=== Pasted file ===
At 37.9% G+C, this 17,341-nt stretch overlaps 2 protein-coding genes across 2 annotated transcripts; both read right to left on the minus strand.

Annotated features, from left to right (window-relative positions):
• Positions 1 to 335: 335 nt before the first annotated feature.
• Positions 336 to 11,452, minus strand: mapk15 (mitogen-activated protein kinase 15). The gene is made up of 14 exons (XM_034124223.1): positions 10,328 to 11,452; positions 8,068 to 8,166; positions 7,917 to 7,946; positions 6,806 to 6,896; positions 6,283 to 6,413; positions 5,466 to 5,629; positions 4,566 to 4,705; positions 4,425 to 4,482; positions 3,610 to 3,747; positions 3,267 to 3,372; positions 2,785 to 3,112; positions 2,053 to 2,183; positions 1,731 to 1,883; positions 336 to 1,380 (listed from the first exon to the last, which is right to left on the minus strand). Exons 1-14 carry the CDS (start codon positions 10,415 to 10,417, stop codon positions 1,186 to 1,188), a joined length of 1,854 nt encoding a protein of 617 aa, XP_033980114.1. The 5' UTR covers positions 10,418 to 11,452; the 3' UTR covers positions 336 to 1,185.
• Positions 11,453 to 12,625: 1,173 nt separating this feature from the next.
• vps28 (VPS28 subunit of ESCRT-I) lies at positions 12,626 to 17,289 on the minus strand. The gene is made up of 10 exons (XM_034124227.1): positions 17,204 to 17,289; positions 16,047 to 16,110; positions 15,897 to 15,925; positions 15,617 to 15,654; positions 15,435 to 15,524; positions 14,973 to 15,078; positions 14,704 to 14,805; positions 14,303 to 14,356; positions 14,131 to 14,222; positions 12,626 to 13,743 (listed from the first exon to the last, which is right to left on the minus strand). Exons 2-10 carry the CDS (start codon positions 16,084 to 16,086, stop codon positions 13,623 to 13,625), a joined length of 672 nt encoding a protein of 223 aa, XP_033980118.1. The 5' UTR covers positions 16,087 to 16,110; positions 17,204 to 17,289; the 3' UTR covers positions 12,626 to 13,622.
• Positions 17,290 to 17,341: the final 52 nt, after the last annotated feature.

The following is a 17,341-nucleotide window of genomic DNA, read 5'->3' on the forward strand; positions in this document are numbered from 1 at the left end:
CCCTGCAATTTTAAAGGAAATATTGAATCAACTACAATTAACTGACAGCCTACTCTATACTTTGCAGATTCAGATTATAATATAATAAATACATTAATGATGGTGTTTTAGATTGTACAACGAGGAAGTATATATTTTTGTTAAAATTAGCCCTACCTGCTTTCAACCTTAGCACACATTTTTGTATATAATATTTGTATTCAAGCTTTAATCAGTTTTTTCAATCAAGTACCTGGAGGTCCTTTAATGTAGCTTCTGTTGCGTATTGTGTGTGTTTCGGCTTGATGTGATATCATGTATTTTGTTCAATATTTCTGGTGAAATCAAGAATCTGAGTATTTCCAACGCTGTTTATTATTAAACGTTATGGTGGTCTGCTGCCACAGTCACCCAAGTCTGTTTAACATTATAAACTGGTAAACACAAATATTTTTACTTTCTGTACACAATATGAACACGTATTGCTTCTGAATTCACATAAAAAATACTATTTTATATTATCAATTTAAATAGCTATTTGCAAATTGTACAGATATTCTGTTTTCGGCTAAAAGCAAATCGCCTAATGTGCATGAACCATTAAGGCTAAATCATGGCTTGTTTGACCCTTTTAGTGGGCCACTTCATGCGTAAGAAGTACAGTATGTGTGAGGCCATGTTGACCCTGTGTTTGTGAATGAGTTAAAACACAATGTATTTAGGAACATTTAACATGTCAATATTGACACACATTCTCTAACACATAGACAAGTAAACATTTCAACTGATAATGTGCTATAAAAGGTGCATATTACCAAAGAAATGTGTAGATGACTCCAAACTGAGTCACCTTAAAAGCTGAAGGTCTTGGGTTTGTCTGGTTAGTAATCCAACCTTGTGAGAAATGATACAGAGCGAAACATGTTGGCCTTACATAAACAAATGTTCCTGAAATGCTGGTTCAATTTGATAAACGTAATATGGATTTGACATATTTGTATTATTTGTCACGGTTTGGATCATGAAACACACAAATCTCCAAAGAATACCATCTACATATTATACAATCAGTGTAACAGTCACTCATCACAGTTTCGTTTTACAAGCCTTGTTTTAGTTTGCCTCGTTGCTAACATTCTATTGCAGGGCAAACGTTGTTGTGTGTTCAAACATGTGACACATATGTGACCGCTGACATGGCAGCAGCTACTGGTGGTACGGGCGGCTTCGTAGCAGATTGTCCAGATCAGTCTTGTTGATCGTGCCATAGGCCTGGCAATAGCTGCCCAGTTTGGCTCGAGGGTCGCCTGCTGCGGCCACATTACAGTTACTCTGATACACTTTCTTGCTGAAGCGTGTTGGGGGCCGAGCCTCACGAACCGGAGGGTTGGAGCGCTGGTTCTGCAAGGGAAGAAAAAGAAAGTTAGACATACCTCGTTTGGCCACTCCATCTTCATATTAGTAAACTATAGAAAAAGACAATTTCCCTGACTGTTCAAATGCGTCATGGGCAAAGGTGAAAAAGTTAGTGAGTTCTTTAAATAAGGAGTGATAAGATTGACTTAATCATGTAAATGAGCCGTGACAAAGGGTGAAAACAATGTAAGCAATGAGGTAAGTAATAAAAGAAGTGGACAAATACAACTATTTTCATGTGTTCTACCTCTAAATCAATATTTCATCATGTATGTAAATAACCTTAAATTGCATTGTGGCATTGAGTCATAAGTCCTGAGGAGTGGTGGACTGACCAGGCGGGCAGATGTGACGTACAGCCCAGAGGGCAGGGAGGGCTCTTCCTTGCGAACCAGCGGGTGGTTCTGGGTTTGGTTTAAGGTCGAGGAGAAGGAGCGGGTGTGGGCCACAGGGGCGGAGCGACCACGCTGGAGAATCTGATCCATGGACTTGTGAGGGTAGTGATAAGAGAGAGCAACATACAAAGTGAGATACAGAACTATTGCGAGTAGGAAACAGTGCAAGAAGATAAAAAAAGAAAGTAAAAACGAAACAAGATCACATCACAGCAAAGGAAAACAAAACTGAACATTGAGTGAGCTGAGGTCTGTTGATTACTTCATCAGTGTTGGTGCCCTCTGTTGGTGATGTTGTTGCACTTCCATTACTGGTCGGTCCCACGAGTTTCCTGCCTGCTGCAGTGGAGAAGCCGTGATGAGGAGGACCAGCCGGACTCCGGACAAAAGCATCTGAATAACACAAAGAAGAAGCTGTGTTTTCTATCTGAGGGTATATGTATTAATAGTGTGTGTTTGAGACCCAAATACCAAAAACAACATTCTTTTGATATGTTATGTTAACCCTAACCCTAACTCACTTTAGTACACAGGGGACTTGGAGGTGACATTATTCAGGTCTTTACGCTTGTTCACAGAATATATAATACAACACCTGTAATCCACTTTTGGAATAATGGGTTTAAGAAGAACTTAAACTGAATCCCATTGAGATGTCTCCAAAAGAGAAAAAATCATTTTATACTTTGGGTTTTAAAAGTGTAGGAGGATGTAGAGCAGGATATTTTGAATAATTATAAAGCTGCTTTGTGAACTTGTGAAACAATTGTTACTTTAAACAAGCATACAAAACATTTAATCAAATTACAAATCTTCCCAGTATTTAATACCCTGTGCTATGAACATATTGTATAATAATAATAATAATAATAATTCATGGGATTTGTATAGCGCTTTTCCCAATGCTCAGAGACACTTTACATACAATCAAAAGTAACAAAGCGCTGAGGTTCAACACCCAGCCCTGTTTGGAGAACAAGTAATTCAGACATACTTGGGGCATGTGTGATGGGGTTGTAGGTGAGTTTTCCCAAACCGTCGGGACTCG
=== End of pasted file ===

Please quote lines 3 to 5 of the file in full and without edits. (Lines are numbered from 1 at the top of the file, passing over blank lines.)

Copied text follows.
• Positions 1 to 335: 335 nt before the first annotated feature.
• Positions 336 to 11,452, minus strand: mapk15 (mitogen-activated protein kinase 15). The gene is made up of 14 exons (XM_034124223.1): positions 10,328 to 11,452; positions 8,068 to 8,166; positions 7,917 to 7,946; positions 6,806 to 6,896; positions 6,283 to 6,413; positions 5,466 to 5,629; positions 4,566 to 4,705; positions 4,425 to 4,482; positions 3,610 to 3,747; positions 3,267 to 3,372; positions 2,785 to 3,112; positions 2,053 to 2,183; positions 1,731 to 1,883; positions 336 to 1,380 (listed from the first exon to the last, which is right to left on the minus strand). Exons 1-14 carry the CDS (start codon positions 10,415 to 10,417, stop codon positions 1,186 to 1,188), a joined length of 1,854 nt encoding a protein of 617 aa, XP_033980114.1. The 5' UTR covers positions 10,418 to 11,452; the 3' UTR covers positions 336 to 1,185.
• Positions 11,453 to 12,625: 1,173 nt separating this feature from the next.